Non-Profit CornerFeaturing local organizations that give back to the community.
As a Prescott fourth grader, Mary Maroon couldn’t even imagine a life as a cycling professional … much less where such a life might take her.
Now, she knows. She recently retired from professional bicycling, and her career took her around the world: to Australia, Canada, Guatemala, China and Europe.
She credits her Big Sister through Yavapai Big Brothers Big Sisters (YBBBS) “for planting seeds and teaching me different ways to connect ideas. I would generally be the same person without my Big, but my brain would work differently.”
The Hernandez family has a long-standing relationship with the Prescott Farmer’s Market. The family matriarch, Lupe, and her husband, Ruben, started their family farm with nothing. They borrowed land to start growing produce and then eventually were able to build on their own land, incorporating their greenhouse and crops.
For 23 years, the nonprofit Prescott Farmers Market (PFM) has been connecting farmers and ranchers to the community. While most Prescottonians are aware of the Saturday market, they may not know about the additional services that PFM provides to the public.
One woman can make a difference. One hundred women or more—they can make an impact. That is the philosophy and the mission of Prescott Area Women Who Care (PAWWC), a “giving circle” of generous women who are dedicated to helping the community thrive by supporting the tireless efforts of local nonprofits.
Many of us are all too familiar with the frustration of trying to juggle an overwhelming number of tasks in systems over which we have little control. It is hard and excruciating work! For those in our community who do not drive, are elderly, have physical limitation, are not familiar with new technology, or are new to being a patient, these tasks may seem nearly impossible!
One little-known but remarkable service organization in the greater Prescott area is The Quad City Interfaith Council (QCIC). The organization brings together leaders of faith and humanitarian organizations, and they combine their resources to help the homeless during the cold winter months.
Back at the beginning of the COVID-19 crisis, Barry Barbe, owner of El Gato Azul, formed the Gato Community Gives program, focusing on finding locals in need and filling that need, whether through providing meals or needed cash or other means of support.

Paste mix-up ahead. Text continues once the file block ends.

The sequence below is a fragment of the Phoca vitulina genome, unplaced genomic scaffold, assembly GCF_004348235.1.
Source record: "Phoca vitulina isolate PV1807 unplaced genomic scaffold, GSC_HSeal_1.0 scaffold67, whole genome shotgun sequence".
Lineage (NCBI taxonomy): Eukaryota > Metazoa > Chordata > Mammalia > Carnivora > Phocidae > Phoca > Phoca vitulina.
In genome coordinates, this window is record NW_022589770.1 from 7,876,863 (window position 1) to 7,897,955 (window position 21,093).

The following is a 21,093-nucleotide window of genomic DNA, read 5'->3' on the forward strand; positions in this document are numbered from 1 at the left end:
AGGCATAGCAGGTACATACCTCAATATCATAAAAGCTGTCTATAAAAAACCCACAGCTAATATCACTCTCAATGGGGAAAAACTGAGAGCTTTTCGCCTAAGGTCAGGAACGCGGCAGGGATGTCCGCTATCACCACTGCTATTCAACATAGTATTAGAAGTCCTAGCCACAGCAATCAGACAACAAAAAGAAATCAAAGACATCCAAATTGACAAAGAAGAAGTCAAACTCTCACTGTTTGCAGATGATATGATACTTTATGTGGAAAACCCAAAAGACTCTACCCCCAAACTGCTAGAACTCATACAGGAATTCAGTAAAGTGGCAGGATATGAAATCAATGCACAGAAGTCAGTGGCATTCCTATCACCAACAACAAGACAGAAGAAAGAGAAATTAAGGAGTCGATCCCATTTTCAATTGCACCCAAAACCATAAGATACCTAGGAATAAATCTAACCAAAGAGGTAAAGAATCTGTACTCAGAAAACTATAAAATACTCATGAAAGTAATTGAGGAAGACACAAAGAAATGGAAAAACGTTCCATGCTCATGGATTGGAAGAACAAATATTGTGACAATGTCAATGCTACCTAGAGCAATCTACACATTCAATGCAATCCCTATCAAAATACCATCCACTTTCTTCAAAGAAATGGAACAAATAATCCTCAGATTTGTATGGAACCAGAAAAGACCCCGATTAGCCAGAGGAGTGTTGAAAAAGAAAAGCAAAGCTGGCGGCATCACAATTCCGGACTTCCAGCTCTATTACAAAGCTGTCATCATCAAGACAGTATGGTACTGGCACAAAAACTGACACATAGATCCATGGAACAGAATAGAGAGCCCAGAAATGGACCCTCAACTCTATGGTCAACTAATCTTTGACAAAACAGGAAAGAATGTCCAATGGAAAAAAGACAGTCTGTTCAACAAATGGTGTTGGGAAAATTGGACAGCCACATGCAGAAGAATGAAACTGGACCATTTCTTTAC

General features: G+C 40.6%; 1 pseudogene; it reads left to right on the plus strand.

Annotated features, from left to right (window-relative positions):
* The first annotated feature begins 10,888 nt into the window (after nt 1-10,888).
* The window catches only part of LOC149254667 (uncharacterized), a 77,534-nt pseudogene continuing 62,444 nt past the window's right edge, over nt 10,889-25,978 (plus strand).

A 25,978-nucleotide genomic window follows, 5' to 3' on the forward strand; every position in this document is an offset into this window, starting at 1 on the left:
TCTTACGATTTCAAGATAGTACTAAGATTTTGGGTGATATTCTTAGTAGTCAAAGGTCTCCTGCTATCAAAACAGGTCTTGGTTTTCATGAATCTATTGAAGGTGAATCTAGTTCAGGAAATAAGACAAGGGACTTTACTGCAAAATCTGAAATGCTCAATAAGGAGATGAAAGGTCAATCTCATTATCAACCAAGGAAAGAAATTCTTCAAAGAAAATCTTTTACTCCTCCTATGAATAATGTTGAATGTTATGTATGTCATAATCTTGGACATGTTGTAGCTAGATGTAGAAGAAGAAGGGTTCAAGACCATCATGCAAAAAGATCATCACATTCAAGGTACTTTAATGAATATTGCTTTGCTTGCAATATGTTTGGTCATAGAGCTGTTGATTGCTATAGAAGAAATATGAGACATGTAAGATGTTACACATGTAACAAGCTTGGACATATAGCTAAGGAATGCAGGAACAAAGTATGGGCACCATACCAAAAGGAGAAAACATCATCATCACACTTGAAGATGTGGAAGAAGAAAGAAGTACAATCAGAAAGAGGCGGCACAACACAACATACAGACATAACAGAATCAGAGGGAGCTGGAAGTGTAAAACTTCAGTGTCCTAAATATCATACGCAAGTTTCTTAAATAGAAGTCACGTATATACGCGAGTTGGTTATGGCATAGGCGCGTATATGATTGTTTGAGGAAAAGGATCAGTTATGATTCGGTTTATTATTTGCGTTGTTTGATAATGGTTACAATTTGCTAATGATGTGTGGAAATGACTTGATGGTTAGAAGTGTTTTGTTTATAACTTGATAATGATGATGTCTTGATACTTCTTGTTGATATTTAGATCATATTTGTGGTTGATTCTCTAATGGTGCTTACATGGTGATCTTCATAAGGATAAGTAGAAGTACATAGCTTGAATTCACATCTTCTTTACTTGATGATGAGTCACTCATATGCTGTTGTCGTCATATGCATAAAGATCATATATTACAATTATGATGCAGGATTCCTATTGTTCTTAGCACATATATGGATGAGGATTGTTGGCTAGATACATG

When emergency services are dispatched to a scene, a group of volunteers—heroes of a different degree—are dispatched as well. They’re the members of Arizona Crisis Team, specially trained volunteers who provide emotional and practical support to individuals in crisis—and therefore relieve emergency personnel so they can serve in a more focused manner.
You don’t need an economic event such as COVID to create a financial crisis. Long before quarantines and temporary closures, 1 in 30 children in Yavapai County were without a place to call home, and 7 out of 10 Arizonans were one paycheck away from being homeless.
While navigating the challenges of this unparalleled year, our local Clubs are proud to also move forward with a Strategic Vision that will guide the organization in achieving excellence throughout the next five years. Based on the newly derived vision, “Recognizing Greatness in Every Club Member,” the plan elevates Clubs’ critical role in creating measurable, life-changing impact for our community’s youth.
Adolescence is a challenging time for teens under the best of circumstances. Often youth struggle to fit in with their peers and lack confidence and self-worth. Consider the same youth with the additional burden of living in foster care or poverty or being homeless. Throughout public and private schools, thousands of youth struggle daily with a humbling consequence of poverty: inadequate clothing. What if something as simple as having new, clean clothing could make a difference and help them feel better and be more confident? That is the premise behind Teens’ Closet, founded in 2011 in Prescott.
Right in the heart of Prescott, three local women are helping the local economy thrive. Through their work at the Northern Arizona Council of Governments’ (NACOG) Economic/Workforce Development (EWD) office, Teri Drew, Leah Clickavage, and Anita Payne run the programs that offer training, services, and resources to help people find and retain quality employees and help businesses run smoothly.